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To be active, to explore new trails and to socialize, join the organized outings of the Sentiers de l’Estrie walking club. You won’t be disappointed.
When I arrived in the parking area of the Mont Cathédrale trail head, in the municipality of Racine, my intention was to go hiking with 22 total strangers, all members of the Sentiers de l’Estrie. I felt somewhat intimidated, especially since, OH, Lord! I was three full minutes late for the set departure time.
As I got out of my car, I expected a discreet perhaps chilly welcome — “Who’s the straggler from Montreal?”—because, I did make them wait for me outside, in the cold. However, I was met with quite the opposite. Barely a few minutes later, these happy hikers integrated me in their group with their smiles and jokes. The result: As soon as our week-day convoy, made up almost exclusively of highly athletic retirees, started out, I already felt as if I was part of the clan. Our itinerary on this brisk Friday morning? To head up Mont Cathédrale, a small hill with its summit at an altitude of 403 metres. We will be taking an intermediate level 10 km trail covered with colourful leaves. Overall the outing would take 4 hours, including a lunch pause.
Juliette Larrivée, an employee of Les Sentiers de l’Estrie, sets the beat and leads the group while Carole St-Jean, a volunteer guide, stays at the back of the group so we don’t lose anyone on the way. If something should go wrong, we’re in good hands since both our guides have more than just their honorary titles, in fact they’re also trained in first aid. As soon as we set out, the well-marked trail offers us plenty to see. We first follow the very beautiful Ely Creek Canyon, before crossing a bridge that takes us over the canyon waterfalls. It’s so charming that I hesitate before writing about all this because I really hope to conserve the serenity of the area; A marvellous place to stop awhile, perhaps set up a hammock or to picnic with your family.
We then enter a hardwood forest where the leaves have all fallen from the trees and walk several kilometres until we reach a short climb up Mont Cathédrale, which overlooks Brompton Lake, in a sector that will soon be integrated into the Parc National du Mont-Orford, presently in the process of expanding its territory. Being Autumn, of course, the trail is fairly muddy, but nothing will slow down our hikers, nor are they the type to complain, they’re no wusses. Indeed, these swathe surveyors are quite proud of their dirty boots.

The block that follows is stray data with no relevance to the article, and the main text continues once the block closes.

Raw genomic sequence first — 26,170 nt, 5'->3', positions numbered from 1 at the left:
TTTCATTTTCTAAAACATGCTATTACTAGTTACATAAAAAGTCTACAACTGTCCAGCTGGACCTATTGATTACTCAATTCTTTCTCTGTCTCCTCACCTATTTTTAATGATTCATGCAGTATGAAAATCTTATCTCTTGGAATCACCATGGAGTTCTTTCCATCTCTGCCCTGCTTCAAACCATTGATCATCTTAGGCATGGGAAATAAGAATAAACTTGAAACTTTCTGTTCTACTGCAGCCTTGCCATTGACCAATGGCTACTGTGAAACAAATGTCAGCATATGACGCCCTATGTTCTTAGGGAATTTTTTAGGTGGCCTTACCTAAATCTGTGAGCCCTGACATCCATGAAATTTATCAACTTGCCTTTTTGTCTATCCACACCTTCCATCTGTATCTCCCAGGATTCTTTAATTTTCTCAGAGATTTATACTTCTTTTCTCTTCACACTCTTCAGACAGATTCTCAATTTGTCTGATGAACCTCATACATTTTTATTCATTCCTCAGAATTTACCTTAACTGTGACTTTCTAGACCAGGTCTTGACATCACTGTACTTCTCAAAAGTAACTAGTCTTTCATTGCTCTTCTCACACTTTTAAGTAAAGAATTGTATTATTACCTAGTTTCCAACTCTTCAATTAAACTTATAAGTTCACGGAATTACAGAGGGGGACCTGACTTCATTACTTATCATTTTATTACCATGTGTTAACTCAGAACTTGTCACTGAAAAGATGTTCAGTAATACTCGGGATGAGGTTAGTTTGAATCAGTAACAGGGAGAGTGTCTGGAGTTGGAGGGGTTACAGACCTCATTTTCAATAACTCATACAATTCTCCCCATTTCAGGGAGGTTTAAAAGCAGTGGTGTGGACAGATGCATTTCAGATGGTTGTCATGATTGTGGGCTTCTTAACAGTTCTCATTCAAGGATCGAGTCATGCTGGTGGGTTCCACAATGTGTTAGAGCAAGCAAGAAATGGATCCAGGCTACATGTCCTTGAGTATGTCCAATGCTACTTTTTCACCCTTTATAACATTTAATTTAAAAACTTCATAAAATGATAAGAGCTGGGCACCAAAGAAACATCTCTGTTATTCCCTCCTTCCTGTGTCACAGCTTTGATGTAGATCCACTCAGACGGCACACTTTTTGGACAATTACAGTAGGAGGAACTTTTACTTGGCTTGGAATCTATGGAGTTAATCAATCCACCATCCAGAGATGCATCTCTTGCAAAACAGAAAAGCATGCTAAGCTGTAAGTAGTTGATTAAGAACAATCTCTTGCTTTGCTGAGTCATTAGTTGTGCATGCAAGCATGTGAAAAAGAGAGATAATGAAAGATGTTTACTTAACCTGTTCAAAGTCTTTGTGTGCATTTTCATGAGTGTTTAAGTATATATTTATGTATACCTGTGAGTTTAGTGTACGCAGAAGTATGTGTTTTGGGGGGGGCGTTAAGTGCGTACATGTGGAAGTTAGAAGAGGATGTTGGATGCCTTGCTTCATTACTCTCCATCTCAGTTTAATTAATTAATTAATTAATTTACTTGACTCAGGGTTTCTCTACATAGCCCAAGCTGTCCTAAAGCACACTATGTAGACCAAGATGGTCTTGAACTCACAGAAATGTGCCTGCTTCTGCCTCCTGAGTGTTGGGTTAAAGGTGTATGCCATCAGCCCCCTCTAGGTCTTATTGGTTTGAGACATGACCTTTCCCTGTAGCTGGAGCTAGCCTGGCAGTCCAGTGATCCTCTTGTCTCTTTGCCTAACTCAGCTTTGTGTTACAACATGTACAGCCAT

As we move on, there’s plenty of talking going on as well. No Sir, with these people—as Jacques Brel said: “chez ces gens-là”—there’s no tweeting, no sir, we don’t tweet, we talk! In fact, it seems only normal to end each of these hikes with a pint in a local bar where my new companions invite me to go as well. I wasn’t expecting as much!
During the hike, I took a moment to talk with Carole St-Jean, 59 years old, who changed her lifestyle after her fight with cancer. “This club helped me get back on my feet again and I was able to establish new friendships as well,” she explains. I then walked and talked awhile with Chantal, who rebuilt her life after losing her husband. “Walking relaxes me and allows me to empty my head. Thanks to these group outings, I’ve discovered mountains I’d never heard of,” says this nurse who retired about a year ago.
To prove that the Sentiers de l’Estrie are truly well adapted to the times, there are as many women as there are men in the organization. “A few years ago, there were very few men who participated in our outings,” says Carole. What changed? What finally attracted the male gentry? The outdoors trend, looking for fresh air and exercise or an appetite for an active social life … everyone has their theory.
The Sentiers de l’Estrie organizes 225 activities throughout the year (calendrier en ligne), including training programs. To participate, all you have to do is become a member of the Sentiers de l’Estrie or pay a daily fee of $10.00; Register in advance, enjoy the camaraderie and savour the joy of walking inside nature. One important thing to remember: make sure you’re there on time!